Orbital Motion of the Wide Planetary-mass Companion GSC 6214-210 b: No Evidence for Dynamical Scattering

Logan A. Pearce, Adam L. Kraus, Trent J. Dupuy, Michael J. Ireland, Aaron C. Rizzuto, Brendan P. Bowler, Eloise K. Birchall, Alexander L. Wallace

    Research output: Contribution to journalArticlepeer-review

    23 Citations (Scopus)


    Direct-imaging exoplanet surveys have discovered a class of 5-20 M Jup substellar companions at separations >100 au from their host stars, which present a challenge to planet and star formation models. Detailed analysis of the orbital architecture of these systems can provide constraints on possible formation mechanisms, including the possibility that they were dynamically ejected onto a wide orbit. We present astrometry for the wide planetary-mass companion GSC 6214-210 b (240 au; ≈14 MJup) obtained using NIRC2 with adaptive optics at the Keck telescope over 10 years. Our measurements achieved astrometric uncertainties of ≈1 mas per epoch. We determined a relative motion of 1.12 ± 0.15 mas yr -1 (0.61 ± 0.09 km s -1 ), the first detection of orbital motion for this companion. We compute the minimum periastron for the companion due to our measured velocity vector and derive constraints on the orbital parameters through our modified implementation of the Orbits for the Impatient rejection sampling algorithm. We find that close periastron orbits, which could indicate that the companion was dynamically scattered, are present in our posterior but have low likelihoods. For all orbits in our posterior, we assess the detectability of close-in companions that could have scattered GSC 6214-210 b from a closer orbit, and find that most potential scatterers would have been detected in previous imaging. We conclude that formation at small orbital separation and subsequent dynamical scattering through interaction with another potential close-in object is an unlikely formation pathway for this companion. We also update stellar and substellar properties for the system using the new parallax from Gaia DR2.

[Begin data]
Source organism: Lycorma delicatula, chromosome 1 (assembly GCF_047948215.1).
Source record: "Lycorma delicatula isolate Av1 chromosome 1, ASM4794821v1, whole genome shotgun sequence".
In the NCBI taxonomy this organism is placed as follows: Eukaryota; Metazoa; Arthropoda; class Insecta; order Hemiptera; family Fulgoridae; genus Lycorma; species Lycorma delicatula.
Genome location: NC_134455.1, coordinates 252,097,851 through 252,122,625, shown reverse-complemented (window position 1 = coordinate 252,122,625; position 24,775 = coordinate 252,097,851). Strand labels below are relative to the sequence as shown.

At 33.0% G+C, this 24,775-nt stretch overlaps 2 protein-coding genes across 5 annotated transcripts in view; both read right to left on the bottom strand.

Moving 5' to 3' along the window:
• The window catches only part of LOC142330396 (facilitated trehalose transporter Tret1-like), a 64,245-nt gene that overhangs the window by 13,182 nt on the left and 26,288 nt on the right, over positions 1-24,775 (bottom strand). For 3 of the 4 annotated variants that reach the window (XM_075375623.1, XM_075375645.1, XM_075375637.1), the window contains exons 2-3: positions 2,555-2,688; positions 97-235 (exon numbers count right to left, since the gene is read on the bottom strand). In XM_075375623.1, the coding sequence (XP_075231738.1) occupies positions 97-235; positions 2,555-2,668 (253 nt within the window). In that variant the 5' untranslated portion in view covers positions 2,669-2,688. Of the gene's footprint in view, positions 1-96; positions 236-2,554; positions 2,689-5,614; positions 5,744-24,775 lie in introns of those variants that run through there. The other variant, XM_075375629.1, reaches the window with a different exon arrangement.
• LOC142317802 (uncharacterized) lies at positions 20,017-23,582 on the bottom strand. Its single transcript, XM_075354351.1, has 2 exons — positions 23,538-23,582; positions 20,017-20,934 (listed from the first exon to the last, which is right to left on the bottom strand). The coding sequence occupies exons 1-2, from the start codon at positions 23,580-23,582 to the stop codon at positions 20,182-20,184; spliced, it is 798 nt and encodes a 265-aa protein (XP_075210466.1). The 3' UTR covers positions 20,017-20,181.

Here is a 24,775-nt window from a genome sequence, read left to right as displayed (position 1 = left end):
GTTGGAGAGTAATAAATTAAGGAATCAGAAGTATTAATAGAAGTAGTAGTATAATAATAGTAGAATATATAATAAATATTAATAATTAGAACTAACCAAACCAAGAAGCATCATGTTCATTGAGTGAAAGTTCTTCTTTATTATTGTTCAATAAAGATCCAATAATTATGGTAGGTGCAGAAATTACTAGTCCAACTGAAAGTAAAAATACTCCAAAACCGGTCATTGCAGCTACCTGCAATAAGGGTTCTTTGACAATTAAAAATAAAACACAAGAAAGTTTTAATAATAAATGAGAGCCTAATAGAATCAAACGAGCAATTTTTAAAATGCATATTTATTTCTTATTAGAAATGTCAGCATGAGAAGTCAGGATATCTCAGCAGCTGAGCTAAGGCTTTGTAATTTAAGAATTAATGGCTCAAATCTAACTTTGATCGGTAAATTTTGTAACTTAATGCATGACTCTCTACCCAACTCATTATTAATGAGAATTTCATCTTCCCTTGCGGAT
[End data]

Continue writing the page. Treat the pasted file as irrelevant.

Original languageEnglish
    Article number71
    JournalAstronomical Journal
    Issue number2
    Publication statusPublished - Feb 2019


    Dive into the research topics of 'Orbital Motion of the Wide Planetary-mass Companion GSC 6214-210 b: No Evidence for Dynamical Scattering'. Together they form a unique fingerprint.

    Cite this